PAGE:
At least if it doesn't help 3DCoat I will be smarter than now :)

Btw the voxel painting you presented is really interesting.
Thanks.

#33 Frankie

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Posted 29 October 2008 - 03:06 PM

Frankie you are saying that it is easier to blocking out your form in Claytool because of the phatom.
Can you explain it better?
Are you used to block your form in Zbrush or Mudbox and what is the difference between 3Dcoat or Mud/Zb vs Claytool and its haptic device for this?

I never used Claytool and I didn't find the way of blocking out the shape in Zbrush slow, but because I don't have any experience in Claytool I would like to hear your point of view.
At least if it doesn't help 3DCoat I will be smarter than now :)

Btw the voxel painting you presented is really interesting.
Thanks.


3dcoat's voxel with an haptic device would work pretty much the same way as Claytools does. Mud/Zb however are surfacic and in essence not capable of sculpting any shape from scratch. You need to start with a shape and then can only deform its surface. There lies the surfacic tools' topology constraint.

There are several advantages in the use of the Phantom in combination with a voxel tool. The device reads your 'pen' position and orientation in space at the same time. You're not working in a plane, or along a surface normal, that means you can carve and extrude matter in any direction at once.

With the Scraper tool for instance, you can cut the corner of a cube with a single stroke, without even tumbling the view to align. It's pretty much like if you had the tool in hand, you can rotate it the way you like and then touch the object.

You could even carve on the back side of the object if you wanted as you feel the surface with the force feedback of the Phantom, not that it makes much sense :P

I find it very cool for carving and scraping hard edges such as for creating rock formations.

Navigation is very easy as you control the camera position and orientation at the same time.

The disadvantage comes from the precision of the input if you compare it to a wacom tablet for instance. It is great to create rough shapes, but if you need to precisely detail a surface, it's not accurate enough.

Hope this helps,
Franck.

#34 Mantis

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Posted 29 October 2008 - 03:21 PM

Yes it does, thanks.
I thought you were talking about the roughing tools.

#35 h11533858

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Posted 30 October 2008 - 12:26 PM

Something like this has probably been suggested already, but: Maybe instead of storing the color value for every voxel you could just store a material reference. The materials in turn could then be projected in a few different ways, like planar, cube etc. (and be masked/blended by alpha) Just my two cents there anyway, I have no technical background so I'm not aware of performance issues.
Thinking about this further.. how's this:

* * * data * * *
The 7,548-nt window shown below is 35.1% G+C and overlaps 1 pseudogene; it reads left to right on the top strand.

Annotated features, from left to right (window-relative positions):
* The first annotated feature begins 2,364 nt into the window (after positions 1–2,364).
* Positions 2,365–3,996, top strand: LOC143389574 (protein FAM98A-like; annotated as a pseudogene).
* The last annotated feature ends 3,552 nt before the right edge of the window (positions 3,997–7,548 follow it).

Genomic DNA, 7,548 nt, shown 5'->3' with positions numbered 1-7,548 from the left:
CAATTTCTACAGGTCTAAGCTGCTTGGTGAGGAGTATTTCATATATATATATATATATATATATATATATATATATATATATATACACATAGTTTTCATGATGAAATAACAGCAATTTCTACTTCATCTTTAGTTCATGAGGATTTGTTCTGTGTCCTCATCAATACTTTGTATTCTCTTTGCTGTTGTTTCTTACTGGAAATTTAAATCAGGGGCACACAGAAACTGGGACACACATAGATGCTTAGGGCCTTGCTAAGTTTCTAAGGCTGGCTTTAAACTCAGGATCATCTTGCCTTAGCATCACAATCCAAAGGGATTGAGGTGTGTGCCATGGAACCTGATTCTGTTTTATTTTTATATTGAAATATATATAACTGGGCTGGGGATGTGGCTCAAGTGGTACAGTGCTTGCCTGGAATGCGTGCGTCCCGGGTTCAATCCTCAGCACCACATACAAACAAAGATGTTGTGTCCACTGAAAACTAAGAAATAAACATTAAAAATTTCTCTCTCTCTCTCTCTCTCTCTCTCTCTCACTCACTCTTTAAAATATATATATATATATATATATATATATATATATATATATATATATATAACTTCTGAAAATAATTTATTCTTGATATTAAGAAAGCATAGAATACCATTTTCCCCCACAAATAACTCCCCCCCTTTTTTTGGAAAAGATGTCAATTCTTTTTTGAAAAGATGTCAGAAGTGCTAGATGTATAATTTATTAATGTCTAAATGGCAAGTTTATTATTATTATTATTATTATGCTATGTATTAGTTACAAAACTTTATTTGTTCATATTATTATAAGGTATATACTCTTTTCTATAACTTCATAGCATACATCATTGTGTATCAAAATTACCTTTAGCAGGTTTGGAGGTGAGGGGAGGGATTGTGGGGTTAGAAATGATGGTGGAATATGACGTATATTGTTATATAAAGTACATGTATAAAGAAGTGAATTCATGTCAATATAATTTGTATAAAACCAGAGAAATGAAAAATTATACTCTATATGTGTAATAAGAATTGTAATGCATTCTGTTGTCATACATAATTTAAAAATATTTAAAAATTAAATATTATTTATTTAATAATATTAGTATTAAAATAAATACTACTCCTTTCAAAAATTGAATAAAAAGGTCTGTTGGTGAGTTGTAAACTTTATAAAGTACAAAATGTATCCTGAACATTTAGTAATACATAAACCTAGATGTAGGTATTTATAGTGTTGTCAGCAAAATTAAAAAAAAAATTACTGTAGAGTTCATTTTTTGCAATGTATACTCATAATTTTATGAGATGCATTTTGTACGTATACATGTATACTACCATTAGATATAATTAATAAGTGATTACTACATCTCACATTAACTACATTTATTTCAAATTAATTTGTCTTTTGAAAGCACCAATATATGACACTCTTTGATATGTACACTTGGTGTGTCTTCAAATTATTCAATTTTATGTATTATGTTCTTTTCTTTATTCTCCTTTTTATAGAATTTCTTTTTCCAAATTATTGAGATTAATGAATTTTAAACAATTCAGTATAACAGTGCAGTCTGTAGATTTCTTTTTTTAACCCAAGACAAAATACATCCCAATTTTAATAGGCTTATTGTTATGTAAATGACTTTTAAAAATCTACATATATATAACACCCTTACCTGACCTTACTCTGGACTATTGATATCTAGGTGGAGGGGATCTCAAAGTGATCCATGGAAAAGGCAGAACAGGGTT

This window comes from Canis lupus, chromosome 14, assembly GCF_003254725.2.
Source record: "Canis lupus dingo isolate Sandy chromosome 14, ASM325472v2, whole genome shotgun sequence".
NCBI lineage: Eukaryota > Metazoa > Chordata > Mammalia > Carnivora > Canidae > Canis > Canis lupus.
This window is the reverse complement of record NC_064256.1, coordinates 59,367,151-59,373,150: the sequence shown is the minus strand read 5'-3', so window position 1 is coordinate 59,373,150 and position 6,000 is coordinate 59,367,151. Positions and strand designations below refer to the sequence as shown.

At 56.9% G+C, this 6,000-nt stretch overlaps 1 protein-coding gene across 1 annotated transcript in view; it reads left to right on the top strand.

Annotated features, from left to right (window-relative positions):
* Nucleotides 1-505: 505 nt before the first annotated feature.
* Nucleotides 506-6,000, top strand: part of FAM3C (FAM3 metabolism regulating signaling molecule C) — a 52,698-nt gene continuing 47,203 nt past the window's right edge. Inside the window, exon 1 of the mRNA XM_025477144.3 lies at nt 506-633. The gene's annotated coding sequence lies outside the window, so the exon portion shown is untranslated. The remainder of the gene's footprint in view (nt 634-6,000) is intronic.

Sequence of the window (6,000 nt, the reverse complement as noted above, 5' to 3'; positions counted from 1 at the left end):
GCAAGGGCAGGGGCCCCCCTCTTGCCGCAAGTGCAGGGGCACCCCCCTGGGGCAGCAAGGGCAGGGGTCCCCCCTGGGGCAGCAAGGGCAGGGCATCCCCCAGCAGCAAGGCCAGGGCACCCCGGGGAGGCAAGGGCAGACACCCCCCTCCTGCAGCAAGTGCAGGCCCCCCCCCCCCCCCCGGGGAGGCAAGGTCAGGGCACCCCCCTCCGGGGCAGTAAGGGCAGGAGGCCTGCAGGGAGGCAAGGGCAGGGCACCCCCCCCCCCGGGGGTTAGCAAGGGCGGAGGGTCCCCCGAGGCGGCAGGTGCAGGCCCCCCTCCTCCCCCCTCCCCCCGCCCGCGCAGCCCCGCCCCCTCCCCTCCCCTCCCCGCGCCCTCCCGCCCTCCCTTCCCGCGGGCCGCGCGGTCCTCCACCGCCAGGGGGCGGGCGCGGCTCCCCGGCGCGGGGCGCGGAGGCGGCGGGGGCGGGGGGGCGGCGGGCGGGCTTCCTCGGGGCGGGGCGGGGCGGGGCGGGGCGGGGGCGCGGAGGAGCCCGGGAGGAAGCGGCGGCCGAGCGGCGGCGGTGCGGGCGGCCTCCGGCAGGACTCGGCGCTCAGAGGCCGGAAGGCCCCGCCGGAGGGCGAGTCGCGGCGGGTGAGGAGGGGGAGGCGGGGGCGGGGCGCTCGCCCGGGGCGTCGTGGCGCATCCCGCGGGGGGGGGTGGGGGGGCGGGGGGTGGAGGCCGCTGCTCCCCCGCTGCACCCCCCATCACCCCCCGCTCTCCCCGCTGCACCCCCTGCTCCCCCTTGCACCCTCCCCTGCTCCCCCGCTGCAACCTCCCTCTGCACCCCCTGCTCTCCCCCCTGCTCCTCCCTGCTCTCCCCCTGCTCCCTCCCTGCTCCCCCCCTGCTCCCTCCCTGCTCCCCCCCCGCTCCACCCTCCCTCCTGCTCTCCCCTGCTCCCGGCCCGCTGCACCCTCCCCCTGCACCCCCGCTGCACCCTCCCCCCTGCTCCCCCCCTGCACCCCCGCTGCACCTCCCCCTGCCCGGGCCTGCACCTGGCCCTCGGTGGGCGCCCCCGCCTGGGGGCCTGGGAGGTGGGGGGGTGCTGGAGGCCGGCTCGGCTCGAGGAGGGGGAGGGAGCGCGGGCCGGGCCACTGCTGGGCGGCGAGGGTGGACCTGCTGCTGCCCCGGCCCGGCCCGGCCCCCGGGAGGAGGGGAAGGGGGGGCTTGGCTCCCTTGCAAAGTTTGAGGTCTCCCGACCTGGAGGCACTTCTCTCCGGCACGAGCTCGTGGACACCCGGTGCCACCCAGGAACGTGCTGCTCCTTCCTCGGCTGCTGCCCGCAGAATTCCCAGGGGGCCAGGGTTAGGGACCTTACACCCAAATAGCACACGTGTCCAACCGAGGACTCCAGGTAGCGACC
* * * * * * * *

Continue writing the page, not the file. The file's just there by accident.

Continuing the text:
For every voxel you store the information wether it is affected by a certain material (So for every Material you need 1 bit). Then, for every material you should be able to create multiple projectors that you can move around and for every projector there should be an alpha map so you can mask out and blend (this alpha map, ideally, should be modifiable just by painting on the surface).

#36 SonK

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Posted 23 November 2008 - 12:13 AM

Andrew,

i found a interesting paper that might help you out, its call mesh colors:

http://www.cemyuksel..._techreport.pdf
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#37 NinjaTaco

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Posted 23 November 2008 - 02:35 AM

I don't know if this has any relevance. Mudbox 2009's Polypainting is somewhat superior to zbrush's polypainting. Subdivision level doesn't need to be raised to get a better resolution for the texture. Video link demonstrating this.

http://www.dashdotsl.....20tut SM.html

#38 SonK

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Posted 23 November 2008 - 03:59 AM

I don't know if this has any relevance. Mudbox 2009's Polypainting is somewhat superior to zbrush's polypainting. Subdivision level doesn't need to be raised to get a better resolution for the texture. Video link demonstrating this.

http://www.dashdotsl.....20tut SM.html



Mudbox 2009 does not have poly painting like ZBrush, whats being shown in the video is just projection painting. ;)
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#39 renderdemon

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Posted 23 November 2008 - 11:19 AM

Really interesting paper SonK.

#40 SonK

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Posted 23 November 2008 - 01:53 PM

Really interesting paper SonK.


Yeah, i'm just reading it now..its like Zbrush polypaint but it also stores color value for edges and faces, I hope Andrew implement this into 3.0. <_<